One leading argument in favor of developing autonomous vehicles is that robotic cars can react far more quickly than human reflexes and cut down significantly on the 30,000 fatal traffic accidents we experience annually in the United States. In cases of death or injury through a traffic accident, the cause is sometimes judged to be an unavoidable by human standards, but what happens in the not-too-distant future if the accident is judged to be the fault of a self-driving car? In a more general sense, on whom does liability fall for self-driving cars, the manufacturer of the car or the software developers who program its algorithms?
When Is A Driverless Car Negligent?
According to IEEE Spectrum, the “reasonable person” legal standard for driver negligence may disappear by the 2020s when proliferating driverless cars will have reduced crash rates by 90 percent. The new definition may change to that of the “reasonable robot”. Our courts today never ask why a driver does any particular thing in the critical moments preceding a crash. The assumption is that the driver, in a panic, acted on instinct. Human ethical standards, imperfectly rendered into law, make the primary assumption that a person with good judgement knows when to disregard the letter of the law in order to honor the spirit of the law. It becomes the job of the engineer to translate good judgement into code for self-driving cars and other autonomous machines, in other words, robots.
In California, autonomous vehicles licensed for testing are required to provide all data from their collection of sensors — video, ultrasonic, infrared, radar, lidar, and so forth, for the 30 seconds preceding a crash to the Department of Motor Vehicles. Engineers are thus able to reconstruct remarkably precise knowledge about the events around a crash, what the vehicle sensed, what alternative actions it considered, and the logic motivating its decisions. Intense scrutiny by regulators and litigators will be brought to bear on autonomous vehicles following a crash, holding them to superhuman safety standards in manufacturing, programming, and performance.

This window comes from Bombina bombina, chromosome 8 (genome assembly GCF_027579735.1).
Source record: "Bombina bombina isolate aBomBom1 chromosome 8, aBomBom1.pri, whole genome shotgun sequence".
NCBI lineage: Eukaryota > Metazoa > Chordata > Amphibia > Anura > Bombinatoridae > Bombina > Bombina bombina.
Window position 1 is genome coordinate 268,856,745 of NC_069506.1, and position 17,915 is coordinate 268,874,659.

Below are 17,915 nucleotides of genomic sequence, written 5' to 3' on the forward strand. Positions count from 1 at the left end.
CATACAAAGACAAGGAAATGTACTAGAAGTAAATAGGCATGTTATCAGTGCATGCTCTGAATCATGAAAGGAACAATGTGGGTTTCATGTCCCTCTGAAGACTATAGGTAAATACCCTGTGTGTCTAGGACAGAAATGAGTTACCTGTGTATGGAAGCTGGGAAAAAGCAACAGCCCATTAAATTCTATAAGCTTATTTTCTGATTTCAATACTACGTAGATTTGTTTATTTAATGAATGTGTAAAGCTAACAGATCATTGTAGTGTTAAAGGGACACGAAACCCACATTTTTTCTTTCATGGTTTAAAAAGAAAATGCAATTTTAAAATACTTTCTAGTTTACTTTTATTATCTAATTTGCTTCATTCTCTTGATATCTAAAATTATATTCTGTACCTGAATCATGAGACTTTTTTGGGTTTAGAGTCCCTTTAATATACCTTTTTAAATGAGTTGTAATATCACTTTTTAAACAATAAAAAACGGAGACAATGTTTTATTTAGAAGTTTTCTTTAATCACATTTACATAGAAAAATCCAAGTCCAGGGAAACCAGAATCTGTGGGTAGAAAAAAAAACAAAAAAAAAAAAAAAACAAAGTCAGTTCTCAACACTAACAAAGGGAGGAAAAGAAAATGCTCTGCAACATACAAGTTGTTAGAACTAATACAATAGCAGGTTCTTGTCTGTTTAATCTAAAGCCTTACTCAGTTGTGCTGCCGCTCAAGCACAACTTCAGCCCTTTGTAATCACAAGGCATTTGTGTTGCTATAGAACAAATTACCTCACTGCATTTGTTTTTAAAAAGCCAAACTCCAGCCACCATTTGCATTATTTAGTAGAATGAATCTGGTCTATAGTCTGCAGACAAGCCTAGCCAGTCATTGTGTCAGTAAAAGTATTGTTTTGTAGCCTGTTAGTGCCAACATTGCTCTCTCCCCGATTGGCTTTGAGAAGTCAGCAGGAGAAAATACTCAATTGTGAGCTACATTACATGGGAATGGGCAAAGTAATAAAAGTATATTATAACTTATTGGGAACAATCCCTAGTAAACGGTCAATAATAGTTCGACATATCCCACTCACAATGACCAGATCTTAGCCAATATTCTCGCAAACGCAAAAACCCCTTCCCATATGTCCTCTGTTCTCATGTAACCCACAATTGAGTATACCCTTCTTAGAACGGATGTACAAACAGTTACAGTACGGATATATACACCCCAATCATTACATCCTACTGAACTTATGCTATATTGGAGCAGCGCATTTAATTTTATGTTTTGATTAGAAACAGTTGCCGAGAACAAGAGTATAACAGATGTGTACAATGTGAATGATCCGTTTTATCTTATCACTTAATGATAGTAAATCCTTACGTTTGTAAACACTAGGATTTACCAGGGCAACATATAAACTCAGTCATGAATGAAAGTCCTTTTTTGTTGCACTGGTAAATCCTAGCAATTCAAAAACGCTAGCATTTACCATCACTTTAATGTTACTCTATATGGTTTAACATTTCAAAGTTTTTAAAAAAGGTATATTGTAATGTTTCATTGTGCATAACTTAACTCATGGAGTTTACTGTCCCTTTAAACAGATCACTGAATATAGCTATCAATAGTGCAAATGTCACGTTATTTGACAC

Ethical Dilemmas In Real World Driving
Because all driving entails risk, distributing that risk among drivers, pedestrians, passengers, cyclists, and property will inject ethical considerations into the decisions that a driverless car makes. MIT’s Technology Review reported on a workshop held in 2015 at Stanford University in which engineers and philosophers were asked to discuss ethical dilemmas that might arise when self-driving cars are deployed in the real world.
Chris Gerdes, a Stanford professor heading a research lab that experiments with automated driving, and Cal Poly philosophy professor Patrick Lin called on researchers, automotive executives, and automotive engineers at the workshop to prepare to consider the ethical implications of the technology they are developing. They implemented different ethical settings in the control programs of the driverless cars, for example instructing the car to prioritize avoiding humans rather than avoiding passengerless vans or squirrels. Real split second scenarios presented scenes such as a child suddenly dashing out into the street, forcing a self-driving car to choose between hitting the child or swerving to hit an oncoming van.
Asking The General Public
Study results reported by Scientific American magazine showed that participants from among the public generally preferred to have autonomous vehicles sacrifice themselves and their passengers over injuring a pedestrian. However, they themselves preferred to ride an autonomous vehicle that would prioritize their own safety. A second consideration was whether implementing regulations should impede or delay the rollout of driverless cars that would prevent many thousands of fatalities annually over issues of very, very rare deaths that the cars might cause.
Christopher Hart, chairman of the National Transportation Safety Board, believes that federal regulations will be required to set the basic morals of autonomous vehicles, as well as safety standards for how reliable they must be. It is likely that stringent safety standards will have to be in place to satisfy future providers of car insurance in the future.
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